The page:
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Island life

KeoBeerGlassesOne of the reasons that there hasn’t been much happening on this web site for a while is that we’ve just been on holiday to Cyprus.  It was the first time we have been there, and overall, it is a very pleasant place – sunny and warm, very friendly people, most of whom speak English, and many things that will be familiar to British people, mainly due to the island being under British rule up until the end of the 1950s – they drive on the left, for example – and beer comes in pints, not half-litres like the rest of Europe.  Sadly, as far as beer is concerned at least, that is where the similarities end.  Yes, you can get imported keg beers such as Caffreys and Boddingtons, but I don’t particularly want to drink those beers when I’m in England, let alone when I’m on holiday – and besides, the “British pub” type bars where they are sold don’t really appeal either (OK, let’s be honest, it’s not so much the bars as the people who frequent them that don’t appeal).

I could only find two local brands of beer – Keo and Leon – and internet searches haven’t revealed any others (but let me know if you know of any).  Keo is by far the most widely available, and to many people is synonymous with beer – “a pint of Keo, please”, regardless of whether you end up with Keo, Leon or something else, such as Carlsberg.  Both Keo and Leon are 4.5% lagers, and pretty ordinary at that.  You could be drinking any of the insipid “standard” lagers that you’d find in any British pub, and neither brewery seems to produce a “premium” lager that might at least have a bit of taste.Leon_beer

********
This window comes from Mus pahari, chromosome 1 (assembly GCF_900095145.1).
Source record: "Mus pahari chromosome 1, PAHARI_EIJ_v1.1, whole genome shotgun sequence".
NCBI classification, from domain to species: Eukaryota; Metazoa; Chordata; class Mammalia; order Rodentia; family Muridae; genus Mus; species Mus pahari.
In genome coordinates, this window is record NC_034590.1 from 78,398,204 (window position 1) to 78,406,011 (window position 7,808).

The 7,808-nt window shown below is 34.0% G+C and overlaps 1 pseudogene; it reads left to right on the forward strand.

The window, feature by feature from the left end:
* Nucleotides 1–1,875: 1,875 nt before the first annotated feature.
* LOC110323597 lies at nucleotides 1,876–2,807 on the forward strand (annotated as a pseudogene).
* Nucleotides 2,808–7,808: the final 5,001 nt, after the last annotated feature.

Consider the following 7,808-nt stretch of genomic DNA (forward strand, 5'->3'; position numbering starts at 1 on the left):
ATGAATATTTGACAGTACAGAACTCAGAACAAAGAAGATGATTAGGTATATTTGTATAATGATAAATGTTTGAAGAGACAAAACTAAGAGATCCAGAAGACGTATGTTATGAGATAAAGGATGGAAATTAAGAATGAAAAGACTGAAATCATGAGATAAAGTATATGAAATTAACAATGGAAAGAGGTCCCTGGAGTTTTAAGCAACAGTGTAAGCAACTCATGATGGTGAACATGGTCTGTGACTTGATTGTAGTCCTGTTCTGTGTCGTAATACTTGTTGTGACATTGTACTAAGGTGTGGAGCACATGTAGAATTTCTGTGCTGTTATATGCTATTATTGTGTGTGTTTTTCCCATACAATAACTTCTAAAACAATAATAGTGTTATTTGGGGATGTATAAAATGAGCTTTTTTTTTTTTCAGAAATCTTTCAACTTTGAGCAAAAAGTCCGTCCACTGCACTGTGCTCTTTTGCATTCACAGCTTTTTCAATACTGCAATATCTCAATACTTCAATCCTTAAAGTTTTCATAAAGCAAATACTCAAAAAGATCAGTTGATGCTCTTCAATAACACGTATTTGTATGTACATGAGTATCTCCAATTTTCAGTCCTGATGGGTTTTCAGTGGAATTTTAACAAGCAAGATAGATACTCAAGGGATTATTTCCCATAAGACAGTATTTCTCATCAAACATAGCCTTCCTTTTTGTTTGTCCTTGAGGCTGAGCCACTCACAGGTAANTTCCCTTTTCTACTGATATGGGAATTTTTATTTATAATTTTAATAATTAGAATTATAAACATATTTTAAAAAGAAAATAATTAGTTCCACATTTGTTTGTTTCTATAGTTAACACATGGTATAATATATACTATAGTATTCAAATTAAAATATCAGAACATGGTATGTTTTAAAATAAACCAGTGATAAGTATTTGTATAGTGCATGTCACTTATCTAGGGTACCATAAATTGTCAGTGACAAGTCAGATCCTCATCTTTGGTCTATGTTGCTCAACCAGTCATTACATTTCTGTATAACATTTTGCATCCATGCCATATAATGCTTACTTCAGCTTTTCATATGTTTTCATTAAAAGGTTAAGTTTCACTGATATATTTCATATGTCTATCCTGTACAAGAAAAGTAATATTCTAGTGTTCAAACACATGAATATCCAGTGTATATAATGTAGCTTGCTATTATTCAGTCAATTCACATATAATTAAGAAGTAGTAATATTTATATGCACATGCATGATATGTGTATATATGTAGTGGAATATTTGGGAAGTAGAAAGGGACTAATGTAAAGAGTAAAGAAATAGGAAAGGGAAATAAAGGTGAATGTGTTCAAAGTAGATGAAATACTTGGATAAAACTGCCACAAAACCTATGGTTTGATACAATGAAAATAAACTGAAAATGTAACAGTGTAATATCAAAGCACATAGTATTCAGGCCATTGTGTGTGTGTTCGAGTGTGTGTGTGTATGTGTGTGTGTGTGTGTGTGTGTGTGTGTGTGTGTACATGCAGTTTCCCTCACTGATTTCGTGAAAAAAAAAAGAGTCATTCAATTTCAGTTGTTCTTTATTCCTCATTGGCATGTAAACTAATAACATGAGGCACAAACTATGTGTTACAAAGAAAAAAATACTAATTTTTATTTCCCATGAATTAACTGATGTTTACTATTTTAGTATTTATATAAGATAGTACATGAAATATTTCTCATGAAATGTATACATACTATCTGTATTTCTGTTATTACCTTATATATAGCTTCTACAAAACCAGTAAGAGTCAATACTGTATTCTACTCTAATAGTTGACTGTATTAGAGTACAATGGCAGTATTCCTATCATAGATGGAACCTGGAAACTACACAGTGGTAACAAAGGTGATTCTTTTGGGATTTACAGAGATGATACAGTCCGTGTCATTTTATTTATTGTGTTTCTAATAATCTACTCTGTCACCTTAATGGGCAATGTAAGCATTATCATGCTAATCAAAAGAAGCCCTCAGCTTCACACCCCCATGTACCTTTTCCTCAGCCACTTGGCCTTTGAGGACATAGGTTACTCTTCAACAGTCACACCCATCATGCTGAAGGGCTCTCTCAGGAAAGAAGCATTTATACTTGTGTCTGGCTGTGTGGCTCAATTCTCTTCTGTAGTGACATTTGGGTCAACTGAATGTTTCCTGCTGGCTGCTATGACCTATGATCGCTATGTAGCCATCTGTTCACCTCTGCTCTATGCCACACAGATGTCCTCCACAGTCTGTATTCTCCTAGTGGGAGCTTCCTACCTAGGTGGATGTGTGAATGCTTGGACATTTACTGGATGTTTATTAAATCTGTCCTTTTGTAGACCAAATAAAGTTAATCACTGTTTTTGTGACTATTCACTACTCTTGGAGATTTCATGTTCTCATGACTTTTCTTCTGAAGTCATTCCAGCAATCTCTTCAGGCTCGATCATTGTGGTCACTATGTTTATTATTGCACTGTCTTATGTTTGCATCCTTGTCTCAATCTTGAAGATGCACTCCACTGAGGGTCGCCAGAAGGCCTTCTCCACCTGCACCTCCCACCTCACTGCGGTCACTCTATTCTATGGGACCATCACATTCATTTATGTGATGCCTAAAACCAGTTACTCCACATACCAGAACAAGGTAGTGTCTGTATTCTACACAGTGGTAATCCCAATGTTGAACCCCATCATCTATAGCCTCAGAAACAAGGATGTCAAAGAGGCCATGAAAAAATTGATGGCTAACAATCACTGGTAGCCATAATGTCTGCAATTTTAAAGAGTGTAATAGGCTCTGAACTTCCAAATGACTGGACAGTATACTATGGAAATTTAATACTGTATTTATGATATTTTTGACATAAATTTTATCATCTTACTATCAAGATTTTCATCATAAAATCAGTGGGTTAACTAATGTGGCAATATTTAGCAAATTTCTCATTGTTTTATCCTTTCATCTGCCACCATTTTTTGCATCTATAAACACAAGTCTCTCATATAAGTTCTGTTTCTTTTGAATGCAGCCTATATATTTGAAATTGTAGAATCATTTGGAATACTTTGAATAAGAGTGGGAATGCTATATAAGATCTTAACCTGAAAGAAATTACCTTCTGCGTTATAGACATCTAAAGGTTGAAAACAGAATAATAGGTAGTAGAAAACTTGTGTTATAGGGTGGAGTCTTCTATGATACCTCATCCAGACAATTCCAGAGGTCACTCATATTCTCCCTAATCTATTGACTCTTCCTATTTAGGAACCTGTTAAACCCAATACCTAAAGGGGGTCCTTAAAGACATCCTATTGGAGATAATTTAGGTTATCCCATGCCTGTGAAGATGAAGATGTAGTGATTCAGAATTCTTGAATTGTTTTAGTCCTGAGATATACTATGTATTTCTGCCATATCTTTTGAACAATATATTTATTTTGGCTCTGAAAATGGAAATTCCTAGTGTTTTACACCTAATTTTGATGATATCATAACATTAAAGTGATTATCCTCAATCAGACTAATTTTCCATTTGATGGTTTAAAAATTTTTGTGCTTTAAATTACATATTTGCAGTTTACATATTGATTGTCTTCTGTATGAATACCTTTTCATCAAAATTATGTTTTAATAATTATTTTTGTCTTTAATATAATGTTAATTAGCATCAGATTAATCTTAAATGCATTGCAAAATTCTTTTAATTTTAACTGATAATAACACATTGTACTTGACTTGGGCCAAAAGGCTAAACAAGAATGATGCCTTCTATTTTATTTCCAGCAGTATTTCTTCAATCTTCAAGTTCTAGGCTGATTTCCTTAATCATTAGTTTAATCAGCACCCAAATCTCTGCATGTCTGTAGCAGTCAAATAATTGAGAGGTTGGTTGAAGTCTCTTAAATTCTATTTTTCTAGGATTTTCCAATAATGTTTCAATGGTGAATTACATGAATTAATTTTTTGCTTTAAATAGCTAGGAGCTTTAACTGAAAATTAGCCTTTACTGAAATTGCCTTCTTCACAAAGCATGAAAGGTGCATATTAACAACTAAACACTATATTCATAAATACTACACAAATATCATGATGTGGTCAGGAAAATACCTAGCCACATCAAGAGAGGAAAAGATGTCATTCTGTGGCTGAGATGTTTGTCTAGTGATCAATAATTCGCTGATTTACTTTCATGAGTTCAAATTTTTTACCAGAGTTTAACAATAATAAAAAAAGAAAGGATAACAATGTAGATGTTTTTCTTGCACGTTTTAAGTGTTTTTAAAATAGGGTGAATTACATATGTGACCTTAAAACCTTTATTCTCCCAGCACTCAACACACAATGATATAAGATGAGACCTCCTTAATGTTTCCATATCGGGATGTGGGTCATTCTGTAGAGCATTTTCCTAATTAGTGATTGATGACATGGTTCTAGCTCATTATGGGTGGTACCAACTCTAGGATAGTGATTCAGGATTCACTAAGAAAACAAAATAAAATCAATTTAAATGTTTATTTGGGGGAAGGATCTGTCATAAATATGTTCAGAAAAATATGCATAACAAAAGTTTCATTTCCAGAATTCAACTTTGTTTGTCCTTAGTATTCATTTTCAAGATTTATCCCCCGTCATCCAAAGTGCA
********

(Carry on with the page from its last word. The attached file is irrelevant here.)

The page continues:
Leon is the older of the two breweries, having been established in 1937.  However, they stopped producing the brand during the 1960s when they acquired the licence to brew Carlsberg locally.  They relaunched the beer in 2003, using the same recipe as when it was first brewed in 1937.  Keo has been around since 1951.  I never got round to doing a direct side-by-side comparison of the two beers, but my unscientific view is that Keo is the lighter, crisper taste, with Leon being just a tad darker and sweeter – but there’s not much to choose between them – they are a refreshing drink, but they both need to be drunk as cold as possible otherwise they both taste a bit sickly.

Cyprus is a lovely place, and a good holiday destination.  Lots of Brits have moved there either to live and work, or to retire to somewhere warm.  If you get the opportunity, go there to visit – but put your beer-buds on hold for the duration – unless you happen to like boring lager.

The Keo website is probably quite interesting, but I don’t know Greek!  Leon don’t appear to have a web site – there is a bit of information in this Wikipedia article, but I’ve already used most of it in this post anyway.

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